We may acquire another mutation or we may not.
In the case of tumor suppressor genes, we actually need to have
two hits, which brings us to the two hit hypothesis.
So in a tumor suppresor gene, if we came into life with one,
we are more likely to acquire another because we already have one,
then we would be if we came into life
without any copies, so we have no copies,
and we'd have to acquire two
in order for that cancer to develop.
The other cases in proto-oncogenes,
we often only need to have one copy in order for cancer to occur.
So if we have only one copy, for example,
let's say it is a growth factor, for example.
If we have a growth factor that has a mutation
that binds to the cell receptor and stays down and won't let go,
then we're going to cause promotion of cell division.
In the case for the two hit hypothesis, you need two,
if we have a recessive kind of action.
So for example if we look at p53. p53 if we have one good copy of it,
then we have the cell cycle checking,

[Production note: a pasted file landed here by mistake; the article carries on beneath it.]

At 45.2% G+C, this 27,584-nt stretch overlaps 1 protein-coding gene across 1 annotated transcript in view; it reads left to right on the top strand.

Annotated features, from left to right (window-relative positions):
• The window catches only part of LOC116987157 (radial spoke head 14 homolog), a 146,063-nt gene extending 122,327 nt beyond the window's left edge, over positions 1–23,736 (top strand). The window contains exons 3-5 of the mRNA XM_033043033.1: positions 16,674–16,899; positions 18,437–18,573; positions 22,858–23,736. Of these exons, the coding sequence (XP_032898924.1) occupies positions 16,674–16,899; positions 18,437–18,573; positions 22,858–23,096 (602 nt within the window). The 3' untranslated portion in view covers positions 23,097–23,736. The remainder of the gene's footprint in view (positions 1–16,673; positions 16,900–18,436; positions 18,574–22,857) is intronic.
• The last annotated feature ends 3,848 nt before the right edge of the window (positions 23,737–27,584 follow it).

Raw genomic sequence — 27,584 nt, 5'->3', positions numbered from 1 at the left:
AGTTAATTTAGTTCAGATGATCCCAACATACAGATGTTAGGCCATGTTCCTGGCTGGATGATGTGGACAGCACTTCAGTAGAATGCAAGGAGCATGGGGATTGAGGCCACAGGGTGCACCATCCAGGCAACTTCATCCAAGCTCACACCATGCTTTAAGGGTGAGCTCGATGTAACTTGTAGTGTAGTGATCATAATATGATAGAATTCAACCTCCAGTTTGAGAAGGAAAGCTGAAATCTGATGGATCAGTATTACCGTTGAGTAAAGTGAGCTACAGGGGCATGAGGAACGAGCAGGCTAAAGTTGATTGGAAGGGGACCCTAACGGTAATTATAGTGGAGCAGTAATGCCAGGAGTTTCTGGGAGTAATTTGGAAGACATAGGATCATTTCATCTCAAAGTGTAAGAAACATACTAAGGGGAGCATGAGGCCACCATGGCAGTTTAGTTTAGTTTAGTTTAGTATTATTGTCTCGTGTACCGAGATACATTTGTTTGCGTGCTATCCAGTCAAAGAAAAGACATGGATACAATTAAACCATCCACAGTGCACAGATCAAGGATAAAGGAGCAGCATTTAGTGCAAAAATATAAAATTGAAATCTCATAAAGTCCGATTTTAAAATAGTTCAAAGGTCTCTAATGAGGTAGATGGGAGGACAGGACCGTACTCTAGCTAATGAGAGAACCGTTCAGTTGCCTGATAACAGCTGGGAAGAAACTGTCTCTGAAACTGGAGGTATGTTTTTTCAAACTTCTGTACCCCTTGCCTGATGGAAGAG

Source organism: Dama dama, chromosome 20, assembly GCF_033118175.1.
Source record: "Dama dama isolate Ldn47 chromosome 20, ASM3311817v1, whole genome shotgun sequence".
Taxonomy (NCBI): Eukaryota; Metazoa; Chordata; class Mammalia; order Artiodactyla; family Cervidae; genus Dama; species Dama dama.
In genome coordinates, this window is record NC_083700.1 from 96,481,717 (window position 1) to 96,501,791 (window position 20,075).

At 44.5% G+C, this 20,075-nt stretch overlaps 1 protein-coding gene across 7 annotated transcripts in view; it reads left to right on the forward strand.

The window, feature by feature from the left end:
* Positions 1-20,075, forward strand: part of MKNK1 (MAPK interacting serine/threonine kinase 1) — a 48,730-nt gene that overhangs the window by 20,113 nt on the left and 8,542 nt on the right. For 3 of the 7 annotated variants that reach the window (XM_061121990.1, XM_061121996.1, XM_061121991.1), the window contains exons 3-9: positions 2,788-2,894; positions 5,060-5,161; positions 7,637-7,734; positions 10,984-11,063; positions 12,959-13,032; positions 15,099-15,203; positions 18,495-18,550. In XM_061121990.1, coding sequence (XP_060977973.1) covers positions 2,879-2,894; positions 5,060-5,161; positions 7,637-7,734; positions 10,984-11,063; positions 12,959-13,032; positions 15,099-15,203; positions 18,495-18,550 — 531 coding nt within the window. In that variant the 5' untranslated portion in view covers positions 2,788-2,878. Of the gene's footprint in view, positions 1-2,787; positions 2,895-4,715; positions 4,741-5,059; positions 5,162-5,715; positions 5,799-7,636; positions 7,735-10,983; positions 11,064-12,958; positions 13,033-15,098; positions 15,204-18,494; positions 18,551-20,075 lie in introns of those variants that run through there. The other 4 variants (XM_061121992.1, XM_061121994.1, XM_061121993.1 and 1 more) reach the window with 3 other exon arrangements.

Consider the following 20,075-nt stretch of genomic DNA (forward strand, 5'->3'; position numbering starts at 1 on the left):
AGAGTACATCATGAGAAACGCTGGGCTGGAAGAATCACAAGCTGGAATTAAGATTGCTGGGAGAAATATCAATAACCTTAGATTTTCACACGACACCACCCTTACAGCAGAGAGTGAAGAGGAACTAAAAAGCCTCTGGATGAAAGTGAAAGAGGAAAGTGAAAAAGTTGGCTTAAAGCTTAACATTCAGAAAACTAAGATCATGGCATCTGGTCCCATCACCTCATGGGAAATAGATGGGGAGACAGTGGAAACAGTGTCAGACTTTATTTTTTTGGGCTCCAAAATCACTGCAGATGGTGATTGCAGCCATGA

we have checking of the DNA to make sure there's no mutations.
And it takes having two bad copies
for there to be no DNA checkpoints.
So two hit hypothesis means that you have to have
two copies of the bad gene.
And so, often a predisposition to cancer,
means you might have one copy already
and another copy could happen through mutation
from teratogens that you experienced during life.
So in summary, during this lecture,
we have explored the cell cycle.
You should be able to describe the main events
of each of the phases of the cell cycle
as well as diagram the roles of the cyclins
and cyclin dependent kinases in the various checkpoints.
And also explain the implications of broken cell cycle controls
and how those might lead to cancers.
I hope you enjoyed this lecture. Thank you so much for listening
and I'll look forward to seeing you shortly.